The participants in the simplest of these (single-blind) experiments have the following tasks.

One person, "the sender", chooses a spot as the "sending place" and then hides a chosen target object within a reasonable distance (20 to 100 meters) from the sending place. Standing in the sending place, he makes a strong mental concentration on the target object. This, supposedly, creates the psi-track. He will tell noboby about his choice of target and walks away from the research area. A dowser now begins to look for the track. He or she works slowly in small circles around the sending place, and, when the dowser gets the usual reaction from his rod, the spot is clearly marked. The dowser will then continue to walk around the sending place in successively larger circles and, when the markings in the circles form a linear track in some direction, the dowser begins to walk in a zigzag way over this track. Through the reactions he gets, it is then possible to follow the psi-track, mostly straight forward toward the hidden object. When the dowser is not getting any reaction at all, the track ends and the target is mostly found.

When performed in this way, with the indicated procedure, it is a very striking experience for those who are witnessing the whole thing.

Experiments with the psi-tracks can be done in slightly different ways, not necessarily with exactly the same protocol as described above. The results are usually the same. In some experiments, an assistant takes part in the experiment and hides the target object, whereupon the sender, who does not know the location of the target, creates the psi-track by concentration on the object. In other experiments the same person may act both as sender and dowser. This is the prerequisite for a number of double-blind experiments which have been performed.

It must be stated that these experiments are so designed that absolutely no traces can be found on the ground from the feet of the sender or the assistant and leading i some obvious way to the hidden object.

Of 40 double-blind experiments, at six different occations during a three year period, in 32 cases, the researchers succeded within a span of about half an hour to find the hidden objects. As the object is very small, for instance a rock crystal in a field of 100 x 100 meters size or more, the result is remarkable, to say the least. Is this the first repeatable psi-experiment in history? No one knows, but the experimenters are eagerly waiting for others to replicate their results.

The psi-track procedure can be used in real-life situations, for instance to find lost objects or to locate animals or people who have gone astray in deep forests.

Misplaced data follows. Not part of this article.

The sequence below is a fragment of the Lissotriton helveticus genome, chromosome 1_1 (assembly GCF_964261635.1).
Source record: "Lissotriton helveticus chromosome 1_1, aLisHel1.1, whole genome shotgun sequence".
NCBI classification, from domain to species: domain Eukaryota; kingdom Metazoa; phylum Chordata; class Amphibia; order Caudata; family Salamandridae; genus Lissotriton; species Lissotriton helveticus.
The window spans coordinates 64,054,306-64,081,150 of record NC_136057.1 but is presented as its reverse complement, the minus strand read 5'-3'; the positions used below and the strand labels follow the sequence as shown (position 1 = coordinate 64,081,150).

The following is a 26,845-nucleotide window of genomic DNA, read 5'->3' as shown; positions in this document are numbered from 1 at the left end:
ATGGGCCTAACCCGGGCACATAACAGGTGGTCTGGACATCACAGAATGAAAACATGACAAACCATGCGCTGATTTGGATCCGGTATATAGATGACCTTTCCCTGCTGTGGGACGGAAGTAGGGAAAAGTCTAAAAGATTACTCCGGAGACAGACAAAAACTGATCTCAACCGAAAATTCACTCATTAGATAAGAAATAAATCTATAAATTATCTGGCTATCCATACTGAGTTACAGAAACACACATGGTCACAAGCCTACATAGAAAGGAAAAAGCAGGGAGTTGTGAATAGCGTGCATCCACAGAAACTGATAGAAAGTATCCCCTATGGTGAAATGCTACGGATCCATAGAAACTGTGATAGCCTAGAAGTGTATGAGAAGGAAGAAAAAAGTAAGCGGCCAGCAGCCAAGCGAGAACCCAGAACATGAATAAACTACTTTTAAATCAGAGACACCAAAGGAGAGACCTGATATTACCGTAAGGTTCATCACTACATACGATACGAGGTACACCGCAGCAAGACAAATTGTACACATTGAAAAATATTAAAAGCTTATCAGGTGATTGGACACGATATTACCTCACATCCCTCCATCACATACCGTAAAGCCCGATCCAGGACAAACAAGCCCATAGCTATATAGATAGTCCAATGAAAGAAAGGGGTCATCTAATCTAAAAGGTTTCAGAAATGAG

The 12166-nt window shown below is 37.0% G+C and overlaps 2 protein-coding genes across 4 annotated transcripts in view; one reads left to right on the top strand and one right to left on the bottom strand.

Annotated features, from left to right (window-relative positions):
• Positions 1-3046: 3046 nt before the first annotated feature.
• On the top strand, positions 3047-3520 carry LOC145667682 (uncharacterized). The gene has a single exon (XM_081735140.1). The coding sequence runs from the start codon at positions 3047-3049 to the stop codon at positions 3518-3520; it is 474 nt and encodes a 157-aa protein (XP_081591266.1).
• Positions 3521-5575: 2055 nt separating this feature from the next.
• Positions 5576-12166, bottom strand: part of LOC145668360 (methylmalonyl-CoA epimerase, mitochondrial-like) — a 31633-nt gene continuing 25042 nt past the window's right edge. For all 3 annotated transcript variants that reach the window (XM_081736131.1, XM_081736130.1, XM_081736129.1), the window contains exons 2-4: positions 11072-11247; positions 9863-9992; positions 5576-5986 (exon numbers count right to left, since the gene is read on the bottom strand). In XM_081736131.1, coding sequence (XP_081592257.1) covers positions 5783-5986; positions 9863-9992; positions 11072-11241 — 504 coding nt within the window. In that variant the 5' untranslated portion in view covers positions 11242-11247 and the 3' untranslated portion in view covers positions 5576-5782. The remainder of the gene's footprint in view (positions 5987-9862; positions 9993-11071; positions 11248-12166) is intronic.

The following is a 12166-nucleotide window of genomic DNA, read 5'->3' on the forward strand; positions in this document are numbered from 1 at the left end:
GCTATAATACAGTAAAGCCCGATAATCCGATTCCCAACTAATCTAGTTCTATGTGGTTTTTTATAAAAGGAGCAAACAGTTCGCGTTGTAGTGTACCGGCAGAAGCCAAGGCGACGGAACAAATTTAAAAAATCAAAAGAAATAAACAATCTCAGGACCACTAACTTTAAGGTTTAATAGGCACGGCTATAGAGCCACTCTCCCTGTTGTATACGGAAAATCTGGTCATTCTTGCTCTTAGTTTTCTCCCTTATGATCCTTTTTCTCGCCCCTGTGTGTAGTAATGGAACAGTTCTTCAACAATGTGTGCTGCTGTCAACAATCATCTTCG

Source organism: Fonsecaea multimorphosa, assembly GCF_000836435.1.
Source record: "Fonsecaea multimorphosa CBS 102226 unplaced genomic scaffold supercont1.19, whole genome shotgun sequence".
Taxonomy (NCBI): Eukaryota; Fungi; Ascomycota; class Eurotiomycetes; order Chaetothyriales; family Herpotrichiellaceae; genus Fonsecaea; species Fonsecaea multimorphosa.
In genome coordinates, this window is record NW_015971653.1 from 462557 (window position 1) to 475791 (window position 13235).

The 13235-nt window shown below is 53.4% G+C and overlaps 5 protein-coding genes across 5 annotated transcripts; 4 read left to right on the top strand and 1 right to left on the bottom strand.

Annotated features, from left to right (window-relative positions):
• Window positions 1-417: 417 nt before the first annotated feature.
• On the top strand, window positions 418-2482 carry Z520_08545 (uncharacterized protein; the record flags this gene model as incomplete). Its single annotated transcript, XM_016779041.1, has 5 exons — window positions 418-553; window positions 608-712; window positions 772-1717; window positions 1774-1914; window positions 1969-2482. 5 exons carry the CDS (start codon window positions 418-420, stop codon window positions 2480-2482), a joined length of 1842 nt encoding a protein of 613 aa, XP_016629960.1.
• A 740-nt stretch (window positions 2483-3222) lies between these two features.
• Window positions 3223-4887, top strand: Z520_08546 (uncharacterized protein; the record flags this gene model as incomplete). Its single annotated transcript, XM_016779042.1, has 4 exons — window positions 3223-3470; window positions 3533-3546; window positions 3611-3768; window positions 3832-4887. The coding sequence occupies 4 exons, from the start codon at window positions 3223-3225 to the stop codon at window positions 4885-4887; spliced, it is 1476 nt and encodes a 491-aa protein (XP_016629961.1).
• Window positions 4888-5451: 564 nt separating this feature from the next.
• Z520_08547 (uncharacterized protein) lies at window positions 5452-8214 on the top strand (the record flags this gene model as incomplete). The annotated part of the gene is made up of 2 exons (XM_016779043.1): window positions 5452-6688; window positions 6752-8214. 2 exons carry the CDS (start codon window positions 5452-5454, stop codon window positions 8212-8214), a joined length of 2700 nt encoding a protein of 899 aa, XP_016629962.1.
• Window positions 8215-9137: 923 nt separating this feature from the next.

Here are two examples of very many, of an anecdotal nature.

At Skäggebol estate in the district of Värmland, a certain weed hoe had been lost since the summer of 1990. In August 1991, Göte decided to try to find it with his method. Mrs Gertrud Holm, who sometimes helps in the office at the farm, has some experience of dowsing, but had not earlier tried the psi-track method. She was even sceptical of it, but, anyhow, agreed to give it a try.

Göte acted as sender, and Gertrud with her dowsing rod detected a possible psi-track, which was duly marked by sticks. The track went directly behind the huge barn of the estate. There the hoe was found among high-growing stinging nettles, about 100 metres from the sending place.

On 13th December, 1992, Mr and Mrs Anders and Berith Lindgren were out deep in a forest hunting with some friends. During the hunt, their dog run away and disappeared. They searched for the dog until late at night, and also the two following days. On 16th December, they enlisted the dowser Leif Andersson's help. Leif had at this time been extensively working with Göte and the researchers.

Someone thought that he had earlier heard barkings coming from a certain hill in the forest, so this was chosen as the first sending place. Anders and Berith each made one sending, from different places on the hill. The psi-tracks were detected in the unusal way by Leif and marked on a map. The tracks were found to point in the north-east direction, towards a small lake in the forest, about two kilometers from the hunting place. The group started to search the forest. During the search, three more sendings were made by Berith with the resultant tracks also pointing in the direction of the lake. At this point, the searching had to be interrupted as it was getting dark.

On their way home, Anders made two additional sendings from the road, east and north of the lake. Here again, the psi-tracks pointed to the lake.

The next day, Berith and an uncle of hers went directly to the small lake. Near the edge of the shore they found the body of the dog in the water. Apparently, it had gone through the thin ice that covered the lake on 13th December, and subsequently drowned in the struggle to survive.

Sources of this article are a report by Nils O. Jacobson and Jens A. Tellefsen in the Journal of the Society for Psychical Research, January 1994 (49 Marloes Road, London, W 8 6LA) and an article in Sökaren magazine, 3, 1994, written by Elisabet Broomé, Kristina Anjou, and Jens A. Tellefesen, Jr.